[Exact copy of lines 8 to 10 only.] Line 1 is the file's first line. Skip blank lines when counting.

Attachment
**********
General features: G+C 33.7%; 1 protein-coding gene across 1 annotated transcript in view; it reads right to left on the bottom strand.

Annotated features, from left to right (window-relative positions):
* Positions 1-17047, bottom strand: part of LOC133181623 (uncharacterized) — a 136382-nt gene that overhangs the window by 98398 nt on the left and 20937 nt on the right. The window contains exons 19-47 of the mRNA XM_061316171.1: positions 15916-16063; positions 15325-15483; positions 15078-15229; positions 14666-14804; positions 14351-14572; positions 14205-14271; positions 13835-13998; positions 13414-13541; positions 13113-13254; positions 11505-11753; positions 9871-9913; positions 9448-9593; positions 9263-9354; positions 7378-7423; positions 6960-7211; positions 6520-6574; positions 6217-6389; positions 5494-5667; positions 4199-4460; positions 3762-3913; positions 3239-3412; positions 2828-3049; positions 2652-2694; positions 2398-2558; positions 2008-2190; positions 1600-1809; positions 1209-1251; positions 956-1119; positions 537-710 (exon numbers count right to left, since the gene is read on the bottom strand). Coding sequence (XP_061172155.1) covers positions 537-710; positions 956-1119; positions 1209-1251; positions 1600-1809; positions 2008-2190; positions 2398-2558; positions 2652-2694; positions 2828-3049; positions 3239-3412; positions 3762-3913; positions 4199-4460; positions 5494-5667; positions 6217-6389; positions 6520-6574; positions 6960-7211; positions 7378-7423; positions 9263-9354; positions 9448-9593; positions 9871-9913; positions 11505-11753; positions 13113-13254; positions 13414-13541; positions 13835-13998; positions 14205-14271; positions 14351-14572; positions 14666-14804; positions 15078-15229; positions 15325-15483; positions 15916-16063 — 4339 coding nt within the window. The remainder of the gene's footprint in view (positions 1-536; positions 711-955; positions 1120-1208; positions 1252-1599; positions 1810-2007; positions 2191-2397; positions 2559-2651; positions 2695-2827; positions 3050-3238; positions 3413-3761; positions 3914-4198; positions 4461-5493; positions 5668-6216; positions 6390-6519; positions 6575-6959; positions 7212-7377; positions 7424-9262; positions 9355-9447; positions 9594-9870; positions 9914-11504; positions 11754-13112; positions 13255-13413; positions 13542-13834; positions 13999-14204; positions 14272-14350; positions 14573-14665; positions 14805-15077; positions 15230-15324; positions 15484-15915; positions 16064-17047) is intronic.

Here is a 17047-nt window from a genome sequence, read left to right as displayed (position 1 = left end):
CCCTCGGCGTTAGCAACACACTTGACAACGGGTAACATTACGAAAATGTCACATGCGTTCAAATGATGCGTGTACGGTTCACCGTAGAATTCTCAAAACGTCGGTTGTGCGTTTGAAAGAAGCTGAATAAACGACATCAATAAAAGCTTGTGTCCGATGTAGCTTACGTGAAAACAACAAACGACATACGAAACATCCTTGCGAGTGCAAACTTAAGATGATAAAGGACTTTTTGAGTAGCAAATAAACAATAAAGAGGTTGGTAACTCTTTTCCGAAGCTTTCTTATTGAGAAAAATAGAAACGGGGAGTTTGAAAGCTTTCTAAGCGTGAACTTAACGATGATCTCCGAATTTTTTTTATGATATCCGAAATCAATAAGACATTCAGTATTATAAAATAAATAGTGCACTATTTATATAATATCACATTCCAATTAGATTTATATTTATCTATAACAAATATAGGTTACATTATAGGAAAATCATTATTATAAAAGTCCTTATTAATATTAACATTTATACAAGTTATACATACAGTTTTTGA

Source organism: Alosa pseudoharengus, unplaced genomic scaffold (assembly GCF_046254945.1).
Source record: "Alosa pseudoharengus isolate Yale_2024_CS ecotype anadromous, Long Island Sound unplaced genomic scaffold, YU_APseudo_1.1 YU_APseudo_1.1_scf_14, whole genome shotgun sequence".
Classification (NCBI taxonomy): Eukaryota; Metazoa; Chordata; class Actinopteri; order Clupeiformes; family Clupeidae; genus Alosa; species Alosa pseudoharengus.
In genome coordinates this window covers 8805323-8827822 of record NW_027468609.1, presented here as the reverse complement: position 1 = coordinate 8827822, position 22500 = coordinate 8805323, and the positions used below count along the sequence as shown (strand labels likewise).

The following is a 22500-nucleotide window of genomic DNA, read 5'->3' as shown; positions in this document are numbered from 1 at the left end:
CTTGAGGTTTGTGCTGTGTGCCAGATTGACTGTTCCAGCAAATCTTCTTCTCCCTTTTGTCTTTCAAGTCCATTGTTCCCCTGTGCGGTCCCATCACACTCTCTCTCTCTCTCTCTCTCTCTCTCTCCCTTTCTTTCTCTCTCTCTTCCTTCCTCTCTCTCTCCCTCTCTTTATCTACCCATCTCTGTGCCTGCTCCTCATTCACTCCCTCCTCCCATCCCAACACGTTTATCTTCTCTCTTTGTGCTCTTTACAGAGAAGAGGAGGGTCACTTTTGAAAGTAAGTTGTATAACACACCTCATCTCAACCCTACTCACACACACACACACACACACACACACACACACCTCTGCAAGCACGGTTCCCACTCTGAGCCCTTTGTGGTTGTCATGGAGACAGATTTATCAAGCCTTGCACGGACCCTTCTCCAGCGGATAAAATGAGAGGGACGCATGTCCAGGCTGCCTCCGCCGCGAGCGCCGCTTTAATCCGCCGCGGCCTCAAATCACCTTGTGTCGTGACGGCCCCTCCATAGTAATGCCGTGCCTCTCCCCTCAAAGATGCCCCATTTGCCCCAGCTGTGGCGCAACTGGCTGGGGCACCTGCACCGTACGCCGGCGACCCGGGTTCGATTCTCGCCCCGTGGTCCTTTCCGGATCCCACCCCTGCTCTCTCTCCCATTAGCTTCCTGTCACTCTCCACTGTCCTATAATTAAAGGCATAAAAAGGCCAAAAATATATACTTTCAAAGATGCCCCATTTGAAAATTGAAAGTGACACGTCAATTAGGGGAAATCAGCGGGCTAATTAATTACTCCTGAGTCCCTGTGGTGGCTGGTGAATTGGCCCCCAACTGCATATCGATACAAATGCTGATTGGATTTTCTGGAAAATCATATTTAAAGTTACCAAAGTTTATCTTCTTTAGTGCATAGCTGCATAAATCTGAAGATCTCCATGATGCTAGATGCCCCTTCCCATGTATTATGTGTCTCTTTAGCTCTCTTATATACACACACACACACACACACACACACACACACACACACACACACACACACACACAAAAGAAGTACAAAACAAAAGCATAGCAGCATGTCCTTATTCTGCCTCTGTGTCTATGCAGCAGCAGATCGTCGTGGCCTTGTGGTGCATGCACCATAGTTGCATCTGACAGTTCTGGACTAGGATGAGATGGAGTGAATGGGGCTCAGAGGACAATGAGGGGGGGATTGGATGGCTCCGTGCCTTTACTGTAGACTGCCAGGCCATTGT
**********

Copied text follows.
Classification (NCBI taxonomy): Eukaryota; Metazoa; Chordata; class Actinopteri; order Clupeiformes; family Clupeidae; genus Alosa; species Alosa pseudoharengus.
In genome coordinates this window covers 8805323-8827822 of record NW_027468609.1, presented here as the reverse complement: position 1 = coordinate 8827822, position 22500 = coordinate 8805323, and the positions used below count along the sequence as shown (strand labels likewise).

The following is a 22500-nucleotide window of genomic DNA, read 5'->3' as shown; positions in this document are numbered from 1 at the left end: